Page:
images Mental representations of
visual information.
cognitive map A mental model that
represents familiar parts of the
Think about how your best friend would look in a clown suit. The “mental picture”
you just got illustrates that thinking often involves the manipulation of images—which
are mental representations of visual information. We can manipulate these images in a
way that is similar to manipulating the objects themselves (Reed, 2000; see Figure 7.4).
Our ability to think using images extends beyond the manipulation of stimuli such as
those in Figure 7.4. We also create mental images that serve as mental models of
descriptions we hear or read (Mazoyer et al., 2002). For example, you probably created
an image a minute ago when you read about that blue-walled room.
The same thing happens when someone gives you directions to a new pizza place
in town. In this case, you scan your cognitive map—a mental model of familiar
in review
Mental Representations: The Ingredients of Thought
Categories of objects, events,
or ideas with common
properties; basic building
blocks of thought
“Square” (a formal concept);
“game” (a natural concept)
Mental representations that
express relationships between
concepts; can be true or false
Assertions such as “The cow
jumped over the the moon.”
Sets of propositions that
create generalizations and
expectations about categories
of objects, places, events, and
A schema might suggest
that all grandmothers are
elderly, are gray haired, and
bake a lot of cookies.
Schemas about familiar
activities and situations; guide
behavior in those situations
You pay before eating in
fast-food restaurants
and after eating in fancier
Mental models
A representation of how
concepts relate to each
other in the real world;
can be correct or incorrect
Mistakenly assuming that
airflow around an open car
will send thrown objects
upward, a driver tosses a
lighted cigarette butt
overhead, causing it to
land in the back seat.
Mental representations
of visual information
Hearing a description of
your blind date creates a
mental picture of him
or her.
Cognitive maps
Mental representations of
familiar parts of the world
You can get to class by
an alternate route even if
your usual route is blocked
by construction.
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Tutorial: Rotating Mental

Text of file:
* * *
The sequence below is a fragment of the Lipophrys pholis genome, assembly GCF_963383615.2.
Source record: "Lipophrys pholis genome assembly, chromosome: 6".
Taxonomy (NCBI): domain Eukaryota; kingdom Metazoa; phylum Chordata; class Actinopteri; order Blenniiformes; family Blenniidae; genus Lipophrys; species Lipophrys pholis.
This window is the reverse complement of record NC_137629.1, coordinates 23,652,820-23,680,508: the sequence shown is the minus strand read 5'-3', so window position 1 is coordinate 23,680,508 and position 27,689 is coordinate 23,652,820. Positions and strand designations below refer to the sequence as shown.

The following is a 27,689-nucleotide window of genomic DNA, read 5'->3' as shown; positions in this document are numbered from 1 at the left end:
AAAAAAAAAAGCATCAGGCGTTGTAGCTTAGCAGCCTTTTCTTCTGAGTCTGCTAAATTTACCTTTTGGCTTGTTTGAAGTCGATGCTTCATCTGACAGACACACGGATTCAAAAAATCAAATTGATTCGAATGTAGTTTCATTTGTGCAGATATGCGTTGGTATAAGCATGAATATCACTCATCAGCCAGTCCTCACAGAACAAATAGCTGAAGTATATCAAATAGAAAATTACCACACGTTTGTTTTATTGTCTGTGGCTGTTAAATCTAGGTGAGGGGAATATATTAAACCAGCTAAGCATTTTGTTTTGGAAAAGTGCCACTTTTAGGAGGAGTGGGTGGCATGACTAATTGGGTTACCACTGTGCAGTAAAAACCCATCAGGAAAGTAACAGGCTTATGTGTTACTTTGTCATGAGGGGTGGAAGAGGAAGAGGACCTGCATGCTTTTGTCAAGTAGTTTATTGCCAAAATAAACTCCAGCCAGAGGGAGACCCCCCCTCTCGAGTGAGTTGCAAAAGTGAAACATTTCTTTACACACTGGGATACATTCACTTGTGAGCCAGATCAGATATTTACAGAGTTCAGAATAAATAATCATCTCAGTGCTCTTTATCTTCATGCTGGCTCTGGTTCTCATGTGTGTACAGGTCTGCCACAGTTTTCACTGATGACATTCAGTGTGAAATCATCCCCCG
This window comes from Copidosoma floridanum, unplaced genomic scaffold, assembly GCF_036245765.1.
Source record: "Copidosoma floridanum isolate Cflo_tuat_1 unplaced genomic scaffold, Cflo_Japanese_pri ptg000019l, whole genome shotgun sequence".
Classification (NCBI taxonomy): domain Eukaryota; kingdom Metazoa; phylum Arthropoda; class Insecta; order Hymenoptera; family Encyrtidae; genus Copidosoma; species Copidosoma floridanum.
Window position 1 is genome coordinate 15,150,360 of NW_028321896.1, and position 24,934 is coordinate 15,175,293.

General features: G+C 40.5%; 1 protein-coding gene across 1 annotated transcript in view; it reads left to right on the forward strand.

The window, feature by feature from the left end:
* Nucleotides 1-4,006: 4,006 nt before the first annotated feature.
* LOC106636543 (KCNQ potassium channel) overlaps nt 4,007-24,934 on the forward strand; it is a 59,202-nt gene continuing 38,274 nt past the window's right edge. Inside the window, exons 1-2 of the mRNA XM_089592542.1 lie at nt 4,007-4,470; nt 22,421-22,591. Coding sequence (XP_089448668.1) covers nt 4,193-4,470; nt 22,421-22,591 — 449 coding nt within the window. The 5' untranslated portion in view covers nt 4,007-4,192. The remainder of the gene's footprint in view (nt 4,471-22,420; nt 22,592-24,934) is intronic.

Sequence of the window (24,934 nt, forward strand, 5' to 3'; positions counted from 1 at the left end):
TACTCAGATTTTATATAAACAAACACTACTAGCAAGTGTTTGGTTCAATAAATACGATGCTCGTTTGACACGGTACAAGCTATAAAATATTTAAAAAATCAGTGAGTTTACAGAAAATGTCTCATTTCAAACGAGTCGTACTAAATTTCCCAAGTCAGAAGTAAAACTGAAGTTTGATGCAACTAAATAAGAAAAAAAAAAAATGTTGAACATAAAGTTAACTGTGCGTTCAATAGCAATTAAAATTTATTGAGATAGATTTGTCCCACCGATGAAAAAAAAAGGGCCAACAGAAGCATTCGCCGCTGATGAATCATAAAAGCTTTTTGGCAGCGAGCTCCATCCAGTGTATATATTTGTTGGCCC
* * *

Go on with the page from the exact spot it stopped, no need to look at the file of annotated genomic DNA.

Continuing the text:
Source: Shepard & Metzler (1971).
Manipulating Images
Are these pairs of objects the
same or different? To decide,
you will have to rotate one
member of each pair. Because manipulating mental images, like manipulating
actual objects, takes some time, the speed
of your decision will depend on how far
you have to mentally rotate one object to
line it up with the other for comparison.
(The top pair matches; the bottom pair
does not.) Brain imaging studies have
confirmed that manipulating mental
images activates some of the same visual
and spatial areas of the brain that are
active during comparable tasks with real
objects (Mazoyer et al., 2002).
1. Thinking is the manipulation of
2. Arguments over what is “fair” occur because “fairness” is a
3. Your
of “hotel room” would lead you to expect yours to include a
parts of your world—to find the location. In doing so, you use a mental process similar to the visual process of scanning a paper map (Anderson, 2000; Taylor & Tversky,
1992). Manipulating images on a different cognitive map would help you if a power
failure left your home pitch dark. Even though you couldn’t see a thing, you could
still find a flashlight or candle, because your cognitive map would show the floor
plan, furniture placement, door locations, and other physical features of your home.
You would not have this mental map in a hotel room or an unfamiliar house; there,
you would have to walk slowly, arms outstretched, to avoid wrong turns and painful
collisions. In the chapter on learning we describe how experience shapes cognitive
maps that help animals navigate mazes and people navigate shopping malls. (“In
Review: Ingredients of Thought” summarizes the ways in which we mentally represent information.)